Spider-Man: Miles Morales

Dear Reader,

Spider-Man: Miles Morales, is a game about becoming a hero, not being a hero, working your way up to it. Learning as you swing, it’s about finding your feet, finding your self but also loosing people along the way, It’s a game about finding trust in yourself along with trusting other people.

So with that little lot out of the way let me try and explain why I think Spider-Man: Miles Morales. Is a great Spider-Man game, Beware spoilers ahead.


The story is a very, very obvious too anyone with even a passing interest in previous Spider-Man stories. Its a corny tale, of friendship and family mixed in with a high-stakes game of city wide destruction. A perfect Saturday morning Spidey cartoon, given enough life to make you care about the main players in the campaign without ever really feeling ”padded out” or stretched. Plus you can even dip straight into this, if you haven’t had a chance to play the original game as there is a handy story re-cap available from the start screen


I can’t really credit Spider-Man any higher than say the game is a joy to play. Of course your playing Miles Morales in this game not the Peter Parker of the original game and it shows in everything from Miles does from swinging around the city, much less confidently than the older Spider- Man to the way Miles fights through out the game. His moves just don’t feel as fluid as the original’s and is a little disconcerting , when you first get to control Miles through the city, his jerking awkward style is just so different from the original Spider-Man game and took me a few minutes to really get the hang off. I was expecting him to control as well as my Peter Parker had done at the end of his game, but once I remembered that Peter had, had to learn all the techniques had during his adventure and it was unfair of me to expect a new character and one literally learning on the job to be as good as someone who had spent literal years practising their art I relaxed and started to enjoy this new style, it looks and feels dangerous at first. I was really worried for the safety of the both of us a I careered into building after building. Luckily neither of us were in any real danger. Soon I was diving from the highest of highest, tricking my way down again. A big smile on my face .It’s safe to say that he fights much better than he at first swings. He’s confident when he goes into a battle, initially with fists, feet and web but, soon his arsenal grows into powers that include (spoilers) Mile’s very own Spider power the power to not only use Venom a sort of Electric force power that charges through his body giving you the power to smash players up into the air or just crash into a powerful or group of enemies at once, dealing a large portion of damage to the group. These powers are supplemented with the ability to absorb the power of generators leading to some spectacular shots of Miles releasing this energy as it charges through him. This is all sublimated by another power, which I used through most of my time playing this game. As Miles discovers this power during a pivotal moment in the story. I won’t spoil it here. It is safe to say that it got me through many tuff spots. With all this power it is safe to say that by the time the credit’s roll your Spider-Man will be a Spider-Ninja a one man army ready to tackle what ever threatens him.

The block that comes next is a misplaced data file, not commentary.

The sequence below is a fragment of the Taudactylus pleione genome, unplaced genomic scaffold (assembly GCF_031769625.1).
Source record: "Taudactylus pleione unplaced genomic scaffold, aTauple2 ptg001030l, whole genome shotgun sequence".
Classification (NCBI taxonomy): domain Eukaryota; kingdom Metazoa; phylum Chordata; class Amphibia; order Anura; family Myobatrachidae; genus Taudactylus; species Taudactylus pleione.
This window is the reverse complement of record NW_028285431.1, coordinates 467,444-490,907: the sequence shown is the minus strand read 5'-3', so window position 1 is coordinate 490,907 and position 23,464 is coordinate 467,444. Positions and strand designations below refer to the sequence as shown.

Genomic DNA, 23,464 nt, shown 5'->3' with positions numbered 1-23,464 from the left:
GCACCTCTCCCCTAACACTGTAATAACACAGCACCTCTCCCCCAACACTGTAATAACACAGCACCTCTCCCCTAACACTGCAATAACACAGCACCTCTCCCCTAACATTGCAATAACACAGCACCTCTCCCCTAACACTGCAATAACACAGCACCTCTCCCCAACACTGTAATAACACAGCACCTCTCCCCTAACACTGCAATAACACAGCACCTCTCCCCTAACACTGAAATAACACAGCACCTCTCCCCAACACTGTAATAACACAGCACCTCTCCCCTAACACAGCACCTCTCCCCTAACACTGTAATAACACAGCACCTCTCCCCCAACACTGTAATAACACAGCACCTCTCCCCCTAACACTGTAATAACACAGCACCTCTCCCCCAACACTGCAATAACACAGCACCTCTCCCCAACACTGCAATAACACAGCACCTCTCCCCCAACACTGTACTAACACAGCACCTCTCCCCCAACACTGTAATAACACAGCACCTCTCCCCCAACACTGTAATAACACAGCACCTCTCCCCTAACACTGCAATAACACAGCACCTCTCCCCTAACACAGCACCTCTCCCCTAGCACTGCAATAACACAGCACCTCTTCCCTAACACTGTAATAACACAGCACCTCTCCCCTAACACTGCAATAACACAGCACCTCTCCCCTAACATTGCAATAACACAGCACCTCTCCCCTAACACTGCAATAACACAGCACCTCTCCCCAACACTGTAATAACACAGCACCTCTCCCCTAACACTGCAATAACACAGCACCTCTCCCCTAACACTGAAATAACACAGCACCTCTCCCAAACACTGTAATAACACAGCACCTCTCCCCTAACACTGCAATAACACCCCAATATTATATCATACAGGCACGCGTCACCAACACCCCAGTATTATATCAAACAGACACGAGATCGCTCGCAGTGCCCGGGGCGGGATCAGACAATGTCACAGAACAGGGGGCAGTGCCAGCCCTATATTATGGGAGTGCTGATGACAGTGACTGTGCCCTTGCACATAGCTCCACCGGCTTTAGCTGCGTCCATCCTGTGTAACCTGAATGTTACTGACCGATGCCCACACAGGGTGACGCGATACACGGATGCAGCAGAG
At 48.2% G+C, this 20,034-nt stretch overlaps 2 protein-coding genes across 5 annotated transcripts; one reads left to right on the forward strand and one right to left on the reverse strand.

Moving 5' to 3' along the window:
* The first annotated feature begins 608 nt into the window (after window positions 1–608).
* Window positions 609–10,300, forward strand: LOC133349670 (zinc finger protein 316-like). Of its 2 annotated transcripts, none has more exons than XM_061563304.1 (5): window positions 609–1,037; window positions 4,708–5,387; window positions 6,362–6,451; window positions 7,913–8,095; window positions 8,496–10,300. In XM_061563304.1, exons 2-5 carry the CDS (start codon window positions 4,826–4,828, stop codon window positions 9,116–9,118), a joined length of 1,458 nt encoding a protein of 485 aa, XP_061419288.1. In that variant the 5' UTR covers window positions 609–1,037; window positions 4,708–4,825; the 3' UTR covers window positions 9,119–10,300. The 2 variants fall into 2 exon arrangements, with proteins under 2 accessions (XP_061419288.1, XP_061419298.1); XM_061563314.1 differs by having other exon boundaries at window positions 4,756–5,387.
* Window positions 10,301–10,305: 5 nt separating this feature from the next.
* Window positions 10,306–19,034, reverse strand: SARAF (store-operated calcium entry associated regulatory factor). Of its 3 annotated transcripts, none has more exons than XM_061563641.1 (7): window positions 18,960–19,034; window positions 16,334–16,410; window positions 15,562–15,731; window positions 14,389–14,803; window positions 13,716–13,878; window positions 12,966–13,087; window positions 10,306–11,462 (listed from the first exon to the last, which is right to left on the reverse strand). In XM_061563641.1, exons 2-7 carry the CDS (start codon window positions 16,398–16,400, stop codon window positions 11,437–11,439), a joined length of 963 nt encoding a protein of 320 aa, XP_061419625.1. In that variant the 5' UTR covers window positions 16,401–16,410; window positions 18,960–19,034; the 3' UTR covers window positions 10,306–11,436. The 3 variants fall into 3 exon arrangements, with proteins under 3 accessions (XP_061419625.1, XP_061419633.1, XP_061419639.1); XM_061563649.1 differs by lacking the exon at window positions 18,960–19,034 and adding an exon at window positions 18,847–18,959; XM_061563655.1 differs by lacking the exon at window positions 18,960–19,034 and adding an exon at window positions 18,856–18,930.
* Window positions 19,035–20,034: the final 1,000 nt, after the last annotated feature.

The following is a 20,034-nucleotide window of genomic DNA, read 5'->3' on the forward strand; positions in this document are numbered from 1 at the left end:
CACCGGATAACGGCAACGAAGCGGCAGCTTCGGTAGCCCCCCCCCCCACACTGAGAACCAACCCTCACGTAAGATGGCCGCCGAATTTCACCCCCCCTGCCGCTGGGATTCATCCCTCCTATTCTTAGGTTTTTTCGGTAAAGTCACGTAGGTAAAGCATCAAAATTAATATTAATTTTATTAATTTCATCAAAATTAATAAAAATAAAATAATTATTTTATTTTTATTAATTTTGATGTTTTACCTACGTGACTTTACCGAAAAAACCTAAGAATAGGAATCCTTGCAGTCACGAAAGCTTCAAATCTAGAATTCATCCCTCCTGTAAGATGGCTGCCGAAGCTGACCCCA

Open World:

It is safe to say that the open world aspect of this game is most people’s major criticism of the game. It is also safe to say that it is not one of mine. Yes, you could complete the main game in a few hours, but that isn’t what this game is all about. Sure the main story is fun but, where the main action is, is the side-quests. These side quests really help flesh out the game. The bring life to characters that would otherwise be quite one-dimensional and that is before the side missions on the Spider-Man app are put into the picture. These missions add another layer of complexity to the title as you swing from one criminal outbreak to the next, these small, but varied little quests really help bring life to the city itself and as the missions can be re-played again and again with added incentives such as knocking a few enemies off a roof or completing a combo with a certain number of hits, you will come back to them again and again trying out new strategies or practicing new skills learnt through completing the various training missions dotted about the city scape and if you couple all of that with the added mission you get only after the main story has been completed, you find a game that’s bigger than the sum of it’s parts. Yes the main story is small and fairly quick to finish but, by doing just that you miss out on what really brings the city and it’s people to life. To really feel like the new hero on the block finish as many missions as you can. It easily add’s another five or six hours to the game.


A game’s graphics are the last part of any game to talk about. Who cares if the game is nothing but a shiny picture. Stunning too look at but, not devoid of any game play. I am happy to say that Spider-Man: Miles Morales, is a very pretty picture to look at a stunning series of set-pieces await your eyes even if, like me you are playing the game on a PS4. Yes the game may have been created for the PS5 but, it still looks absolutely stunning on the PS4. from sunsets across Manhattan, with the sun setting just out to see or the incredible light show whenever you get to unleash a venom power, the game is stunning a technical marvel. One that had me stopping and staring in wonder more than once.

If you play it. Watch out for the extra credit seen once the credits roll. There is more to come.